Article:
The details on this latest rumor did not identify whether all Ivy Bridge parts are delayed yet here on TR’s front page is a rumor published as fact with really no details.

    • bcronce
    • 8 years ago

    In other words, Intel feels that there is no real competition yet and doesn’t want to waste its queen on a pawn.

    Come on Piledriver! You can do it! I want to see the Athlon all over again.

      • Deanjo
      • 8 years ago

      [quote<]Come on Piledriver! You can do it! I want to see the Athlon all over again.[/quote<] Umm, ya, don't think there is chance of that happening.

        • just brew it!
        • 8 years ago

        I’ll be thrilled if they can just get the thermals down (which should also give them a bit more clock speed headroom), and tweak the pricing to be more in line with performance. I think that’s within reach.

          • Wireflight
          • 8 years ago

          Without any difficulty, on 3/2/2012, I found a FX-4170 under (USD) $144.
          [url<]http://www.provantage.com/amd-fd4170frgubox~AAAMD2PN.htm[/url<] Highest price I found for the FX-4170 was (USD) $146.00; I'm sure there are better prices out there to be found. Whadda people want: free?

        • Anonymous Coward
        • 8 years ago

        It’ll likely be AMD’s most worthwhile 32nm product, anyway.

        • Bensam123
        • 8 years ago

        We know it’s denial, you can let us pretend though…

      • TheBulletMagnet
      • 8 years ago

      [quote<]Come on Piledriver! You can do it! I want to see the Athlon all over again so I can just turn around and buy Intel again. [/quote<] Fixed that for you.

        • bcronce
        • 8 years ago

        My AthlonXP 2500+ on an nForce2 with a 3DFX-5900 served me well through my CounterStrike years. That was my upgrade to my P3-700(@933mhz)(BX chipset ftw!)+Voodoo2 12MB SLI, which also ran CS decently, just a bit blurry for textures.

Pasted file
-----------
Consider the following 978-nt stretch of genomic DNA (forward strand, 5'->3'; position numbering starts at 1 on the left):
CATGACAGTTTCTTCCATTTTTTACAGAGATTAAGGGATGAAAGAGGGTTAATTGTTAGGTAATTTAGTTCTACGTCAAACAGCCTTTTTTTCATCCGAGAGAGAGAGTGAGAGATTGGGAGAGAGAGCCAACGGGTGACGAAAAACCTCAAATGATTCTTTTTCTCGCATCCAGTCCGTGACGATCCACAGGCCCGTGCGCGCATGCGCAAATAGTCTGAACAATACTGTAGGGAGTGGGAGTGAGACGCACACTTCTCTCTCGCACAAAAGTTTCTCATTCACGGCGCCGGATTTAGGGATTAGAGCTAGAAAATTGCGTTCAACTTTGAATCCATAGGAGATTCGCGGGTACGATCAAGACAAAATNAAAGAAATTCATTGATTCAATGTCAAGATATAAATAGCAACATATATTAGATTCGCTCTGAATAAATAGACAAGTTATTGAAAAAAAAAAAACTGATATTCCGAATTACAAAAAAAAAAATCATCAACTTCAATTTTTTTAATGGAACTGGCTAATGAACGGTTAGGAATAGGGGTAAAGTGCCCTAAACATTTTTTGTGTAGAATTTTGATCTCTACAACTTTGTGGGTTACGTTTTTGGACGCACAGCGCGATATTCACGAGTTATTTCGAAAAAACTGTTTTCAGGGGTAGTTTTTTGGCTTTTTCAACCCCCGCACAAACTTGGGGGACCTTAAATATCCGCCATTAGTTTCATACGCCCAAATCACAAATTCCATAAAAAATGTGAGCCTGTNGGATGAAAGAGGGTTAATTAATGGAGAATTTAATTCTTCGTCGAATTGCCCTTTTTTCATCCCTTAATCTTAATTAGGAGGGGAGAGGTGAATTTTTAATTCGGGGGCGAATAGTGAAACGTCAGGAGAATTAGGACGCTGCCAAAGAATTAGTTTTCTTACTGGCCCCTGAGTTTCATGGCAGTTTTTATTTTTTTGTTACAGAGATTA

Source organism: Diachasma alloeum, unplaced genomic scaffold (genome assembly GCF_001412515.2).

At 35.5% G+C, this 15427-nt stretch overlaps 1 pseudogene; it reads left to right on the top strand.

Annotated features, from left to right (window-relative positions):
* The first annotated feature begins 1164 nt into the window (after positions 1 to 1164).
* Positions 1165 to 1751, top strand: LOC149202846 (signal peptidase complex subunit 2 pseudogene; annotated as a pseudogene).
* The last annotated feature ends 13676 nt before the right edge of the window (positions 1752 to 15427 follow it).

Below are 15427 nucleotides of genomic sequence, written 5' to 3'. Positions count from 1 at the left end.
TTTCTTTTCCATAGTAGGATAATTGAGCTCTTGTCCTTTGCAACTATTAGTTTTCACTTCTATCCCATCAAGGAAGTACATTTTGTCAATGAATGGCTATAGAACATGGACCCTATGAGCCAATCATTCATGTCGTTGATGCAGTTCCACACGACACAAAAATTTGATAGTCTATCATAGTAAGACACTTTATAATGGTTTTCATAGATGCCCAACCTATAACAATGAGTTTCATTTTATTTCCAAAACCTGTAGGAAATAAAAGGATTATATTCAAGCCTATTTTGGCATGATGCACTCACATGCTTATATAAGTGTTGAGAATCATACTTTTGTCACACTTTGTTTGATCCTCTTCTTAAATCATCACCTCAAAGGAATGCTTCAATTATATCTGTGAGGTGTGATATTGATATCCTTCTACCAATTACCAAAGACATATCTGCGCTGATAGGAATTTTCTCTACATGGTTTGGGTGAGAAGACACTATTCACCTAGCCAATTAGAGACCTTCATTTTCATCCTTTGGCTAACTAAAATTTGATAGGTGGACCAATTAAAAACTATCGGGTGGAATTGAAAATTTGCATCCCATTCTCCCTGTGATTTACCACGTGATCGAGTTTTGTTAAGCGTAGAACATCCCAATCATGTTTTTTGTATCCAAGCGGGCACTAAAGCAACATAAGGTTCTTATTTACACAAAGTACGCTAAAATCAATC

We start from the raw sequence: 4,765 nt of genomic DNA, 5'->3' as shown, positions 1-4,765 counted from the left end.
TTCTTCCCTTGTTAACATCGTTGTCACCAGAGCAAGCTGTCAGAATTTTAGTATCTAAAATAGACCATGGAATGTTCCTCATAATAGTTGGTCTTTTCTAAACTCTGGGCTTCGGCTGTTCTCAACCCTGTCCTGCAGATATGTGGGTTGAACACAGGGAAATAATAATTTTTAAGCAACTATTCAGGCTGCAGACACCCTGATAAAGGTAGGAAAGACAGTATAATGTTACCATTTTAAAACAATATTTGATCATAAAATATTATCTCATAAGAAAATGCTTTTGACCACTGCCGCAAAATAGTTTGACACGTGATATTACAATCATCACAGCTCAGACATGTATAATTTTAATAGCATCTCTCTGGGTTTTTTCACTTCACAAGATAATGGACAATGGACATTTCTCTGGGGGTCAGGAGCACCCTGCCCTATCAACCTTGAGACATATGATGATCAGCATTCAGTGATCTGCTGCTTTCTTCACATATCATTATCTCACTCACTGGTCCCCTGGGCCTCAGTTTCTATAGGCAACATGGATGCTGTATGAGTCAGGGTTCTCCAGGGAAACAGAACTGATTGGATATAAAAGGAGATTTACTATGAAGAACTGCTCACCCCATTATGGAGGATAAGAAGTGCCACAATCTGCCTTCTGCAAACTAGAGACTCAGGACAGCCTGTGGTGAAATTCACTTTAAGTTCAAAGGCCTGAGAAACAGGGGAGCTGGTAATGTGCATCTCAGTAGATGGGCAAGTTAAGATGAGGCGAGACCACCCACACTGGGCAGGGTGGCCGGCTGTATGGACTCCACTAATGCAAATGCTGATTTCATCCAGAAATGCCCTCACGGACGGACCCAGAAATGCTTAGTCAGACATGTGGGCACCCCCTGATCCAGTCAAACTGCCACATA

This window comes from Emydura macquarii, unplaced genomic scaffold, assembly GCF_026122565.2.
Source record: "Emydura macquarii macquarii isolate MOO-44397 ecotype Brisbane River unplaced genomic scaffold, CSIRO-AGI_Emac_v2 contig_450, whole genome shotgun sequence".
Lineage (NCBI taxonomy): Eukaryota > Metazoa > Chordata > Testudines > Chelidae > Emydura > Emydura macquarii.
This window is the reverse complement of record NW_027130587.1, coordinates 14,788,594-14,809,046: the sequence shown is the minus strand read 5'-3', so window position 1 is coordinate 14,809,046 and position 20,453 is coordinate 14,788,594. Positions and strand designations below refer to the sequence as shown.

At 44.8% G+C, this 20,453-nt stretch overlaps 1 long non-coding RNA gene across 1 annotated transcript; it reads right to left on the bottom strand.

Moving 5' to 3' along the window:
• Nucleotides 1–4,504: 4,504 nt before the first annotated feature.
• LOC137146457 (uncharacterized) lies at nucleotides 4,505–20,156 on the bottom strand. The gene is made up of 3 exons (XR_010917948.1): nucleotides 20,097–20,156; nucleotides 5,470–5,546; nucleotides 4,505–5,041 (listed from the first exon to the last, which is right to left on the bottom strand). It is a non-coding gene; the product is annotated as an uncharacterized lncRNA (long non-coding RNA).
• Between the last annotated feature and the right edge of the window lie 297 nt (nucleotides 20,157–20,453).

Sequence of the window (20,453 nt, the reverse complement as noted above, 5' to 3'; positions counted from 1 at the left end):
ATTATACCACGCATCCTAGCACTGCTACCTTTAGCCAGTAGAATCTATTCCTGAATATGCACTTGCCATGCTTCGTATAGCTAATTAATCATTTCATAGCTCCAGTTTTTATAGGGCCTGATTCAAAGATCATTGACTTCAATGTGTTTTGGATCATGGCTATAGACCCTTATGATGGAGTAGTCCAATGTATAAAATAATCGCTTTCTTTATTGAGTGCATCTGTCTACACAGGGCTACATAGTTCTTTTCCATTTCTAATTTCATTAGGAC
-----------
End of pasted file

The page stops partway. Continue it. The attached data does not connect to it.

Back when there were only ~5 CS servers and 3 of them were empty. 250ms pings on my UR-robotics 33.6k modem. No built in lag compensation. That was the first public beta. You could pick-up all the pistols. If you got on a roll, you could be holding something like 7 different pistols, but the game only let you collect ammo for something like 5 of them.

        Before that, I played Quake on my Celeron 300a, OC’d to 450mhz., and before that, I played quake on my 486 66mhz.. Software mode of course as 3D cards didn’t exist yet.

        I remember my first time getting snipped in 2fort on Quake, while I was under water. I claimed the guy was hacking, but he said he had a Voodoo2 which supported transparent textures and he could see into the water.

        Of course the graphics quality was worse than Minecraft.

        When I first started playing Quake, it didn’t support TCP/IP, so I had to use Kali.Net to emulate IPX over the internet.

          • tay
          • 8 years ago

          Good times man. Been through similar.

        • axeman
        • 8 years ago

        Should have said Athlon 64. Intel’s response to the Athlon 64 was the Prescott.

      • Bensam123
      • 8 years ago

      You can do it lil’piledriver… we know you can!

    • Arclight
    • 8 years ago

    If they push it back so much, one could wonder what’s the point. If you can wait for Ivy Bridge you can most definetely wait for Haswell. Well unless they come out and say officially that Haswell release will be pushed back as well.

    Dang, gonna be so hard to decide when to upgrade CPU from now on…..Intel having monopolly and all….

      • NeelyCam
      • 8 years ago

      I already decided to wait for Haswell a while ago… I’m just hoping this doesn’t mean that gets pushed out..

    • Krogoth
    • 8 years ago

    Not surprising at all.

    There’s little reason to push out “Ivy Bridge”.

    Sandy Bridge is already curb-stomping Bulldozer in the power efficiency front. Sandy Bridge-E does it at the performance front.

      • Hattig
      • 8 years ago

      Intel can’t actually make them right now (in suitable quantities), and they’re only hoping they can make them for a June release. What if that stepping fails as well? Intel lives and dies on its process advantage. The only silver lining is that they have over 12 months worth of accumulated advantage as a buffer.

      If Intel could release IB, it would, because it’s in the business of making money.

        • derFunkenstein
        • 8 years ago

        How is it you wound up at -6 so far? I happen to agree with you.

          • Hattig
          • 8 years ago